Rail traffic turned negative and then progressively worse in pulses throughout 2015. While intermodal traffic quickly turned positive, domestic carloads, led by coal (for export), continued to deteriorate. Rail loads became "less worse" in January and showed continued improvement until going over the proverbial cliff 3 weeks ago. I read a good explanation, suggesting that this whipsawing has to do with YoY comparisons, including last year's West Coast ports strike, and the recovery thereafter. It has not done so yet, and if this continues one more week, I will simply score it a big negative.
After rising briskly last spring, both the BDI and Harpex declined again to new multi-year lows, although both may have bottomed.
- Down -1.5% w/w
- Up +2.2% YoY
Until spring 2014, steel production had generally been in a decelerating uptrend. It then gradually rolled over and got progressively worse in pulses through the end of 2015. In the last three months, these became "less worse" and now positive.
Among long leading indicators, interest rates for corporate bonds have declined drastically and are now a positive, and treasuries, the yield curve, real money supply, real estate loans, mortgage applications, and mortgage rates also remain positive. At the same time, no interest rates have made new lows in at least a year, and mortgage rates have not made new lows for over 3 years, so while the "now-cast" is positive, this is a big negative in the longer term forecast.
The short leading indicators are mixed. Starting with the negatives, the interest rate spread between corporates and treasuries remains negative, although it has improved significantly in the last several months. Commodities have been "less worse" on a YoY basis recently, and industrial commodities have improved enough to be scored as neutral. Stocks tied recent lows in February, but have not made a new 6-month high, and have also failed to make a new overall high for 11 months, and so are also a negative. Turning to positives, the US dollar as against major currencies has turned outright positive, and on a broad basis, it has turned neutral. Jobless claims remain positive. Oil and gas prices, and usage, remain very positive.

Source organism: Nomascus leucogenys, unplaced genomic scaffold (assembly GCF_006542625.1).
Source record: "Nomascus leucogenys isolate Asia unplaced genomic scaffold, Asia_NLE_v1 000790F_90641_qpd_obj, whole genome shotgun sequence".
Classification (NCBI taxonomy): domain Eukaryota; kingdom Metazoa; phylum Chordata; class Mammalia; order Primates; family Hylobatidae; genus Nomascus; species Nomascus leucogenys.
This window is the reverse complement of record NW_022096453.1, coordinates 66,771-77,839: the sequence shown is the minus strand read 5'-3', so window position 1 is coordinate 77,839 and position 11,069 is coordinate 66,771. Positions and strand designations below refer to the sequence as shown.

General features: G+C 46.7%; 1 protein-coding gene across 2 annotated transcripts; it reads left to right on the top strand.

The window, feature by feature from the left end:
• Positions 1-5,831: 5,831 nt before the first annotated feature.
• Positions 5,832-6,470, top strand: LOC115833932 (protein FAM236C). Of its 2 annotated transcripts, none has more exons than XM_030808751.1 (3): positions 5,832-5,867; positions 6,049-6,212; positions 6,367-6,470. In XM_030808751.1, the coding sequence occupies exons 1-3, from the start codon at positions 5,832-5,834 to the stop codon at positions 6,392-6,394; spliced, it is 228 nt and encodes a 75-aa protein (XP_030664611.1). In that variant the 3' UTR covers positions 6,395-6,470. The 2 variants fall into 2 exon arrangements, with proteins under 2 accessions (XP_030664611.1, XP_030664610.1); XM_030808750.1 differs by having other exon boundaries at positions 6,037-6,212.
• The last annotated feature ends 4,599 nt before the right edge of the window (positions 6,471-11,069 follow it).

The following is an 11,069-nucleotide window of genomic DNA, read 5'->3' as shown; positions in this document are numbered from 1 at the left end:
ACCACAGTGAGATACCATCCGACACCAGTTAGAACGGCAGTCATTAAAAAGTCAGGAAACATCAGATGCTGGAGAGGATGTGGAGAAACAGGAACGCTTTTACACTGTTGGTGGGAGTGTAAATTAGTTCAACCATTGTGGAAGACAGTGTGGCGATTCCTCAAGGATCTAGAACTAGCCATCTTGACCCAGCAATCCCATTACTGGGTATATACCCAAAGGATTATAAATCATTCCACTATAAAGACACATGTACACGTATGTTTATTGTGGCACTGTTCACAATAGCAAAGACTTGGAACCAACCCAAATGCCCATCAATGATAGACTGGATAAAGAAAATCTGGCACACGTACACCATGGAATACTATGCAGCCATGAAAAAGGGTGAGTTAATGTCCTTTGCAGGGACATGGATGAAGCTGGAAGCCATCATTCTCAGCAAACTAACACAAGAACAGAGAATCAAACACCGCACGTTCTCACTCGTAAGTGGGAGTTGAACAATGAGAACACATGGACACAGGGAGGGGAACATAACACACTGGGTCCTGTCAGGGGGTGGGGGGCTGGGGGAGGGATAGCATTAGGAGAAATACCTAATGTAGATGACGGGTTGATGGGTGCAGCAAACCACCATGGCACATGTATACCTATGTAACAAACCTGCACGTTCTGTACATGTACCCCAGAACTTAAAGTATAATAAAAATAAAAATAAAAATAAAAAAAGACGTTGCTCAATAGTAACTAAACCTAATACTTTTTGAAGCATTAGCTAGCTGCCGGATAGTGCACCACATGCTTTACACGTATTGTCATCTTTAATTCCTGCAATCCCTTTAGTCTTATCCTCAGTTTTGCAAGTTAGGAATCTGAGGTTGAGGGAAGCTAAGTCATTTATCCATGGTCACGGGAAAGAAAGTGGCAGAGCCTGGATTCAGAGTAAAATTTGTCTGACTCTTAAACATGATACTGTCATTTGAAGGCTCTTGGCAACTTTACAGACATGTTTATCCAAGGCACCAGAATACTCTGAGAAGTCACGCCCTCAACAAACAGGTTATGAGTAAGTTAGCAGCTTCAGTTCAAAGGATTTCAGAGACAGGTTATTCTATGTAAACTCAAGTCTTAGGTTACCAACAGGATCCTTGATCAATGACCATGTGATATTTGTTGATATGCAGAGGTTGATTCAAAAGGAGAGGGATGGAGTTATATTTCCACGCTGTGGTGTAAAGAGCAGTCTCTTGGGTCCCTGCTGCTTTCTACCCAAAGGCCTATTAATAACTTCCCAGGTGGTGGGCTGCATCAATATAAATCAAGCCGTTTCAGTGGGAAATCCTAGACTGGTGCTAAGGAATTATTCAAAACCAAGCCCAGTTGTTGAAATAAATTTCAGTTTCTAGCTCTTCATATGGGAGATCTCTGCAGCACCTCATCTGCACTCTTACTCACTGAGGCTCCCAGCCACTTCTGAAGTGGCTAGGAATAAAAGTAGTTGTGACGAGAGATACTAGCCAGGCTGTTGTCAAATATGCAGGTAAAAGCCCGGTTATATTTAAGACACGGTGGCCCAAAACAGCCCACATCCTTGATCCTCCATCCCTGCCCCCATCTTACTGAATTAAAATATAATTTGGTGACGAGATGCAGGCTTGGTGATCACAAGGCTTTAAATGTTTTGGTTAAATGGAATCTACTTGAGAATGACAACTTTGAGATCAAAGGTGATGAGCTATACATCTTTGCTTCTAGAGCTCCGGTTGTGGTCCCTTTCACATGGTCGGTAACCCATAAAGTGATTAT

Among coincident indicators, rail transport, which had turned positive, had an absolutely awful week for the 4th week in a row. Bank rates, staffing and shipping also remain negative. Withholding taxes also turned positive this week, and steel production and consumer spending are also positive (although by one measure only weakly so).
As to the near term, the neutral to negative US dollar, the surge in new orders in the regional Fed indexes, the positive Gallup consumer spending, and the positive turn in steel production, are powerful evidence that the shallow industrial recession is ending. The recent big decline in BAA corporate yields is also something that typically happens late in a recession, as is the decline in spreads. Tax withholding has returned to being positive. Only shipping, rail, and temp staffing are big negatives.
As to the long term, the problem is that 2 of the long leading indicators, interest rates and corporate profits have failed to make new lows for a long enough time to be considered negatives, although they are close enough to those lows to be positive for the shorter term "now-cast." Additionally, the very positive weekly housing metrics are not correlating well with the stalled monthly housing measures.
This week, in addition to the usual, I will be watching producer commodity prices to see if the YoY comparison is "less worse" enough to confirm a bottoming of the shallow industrial recession.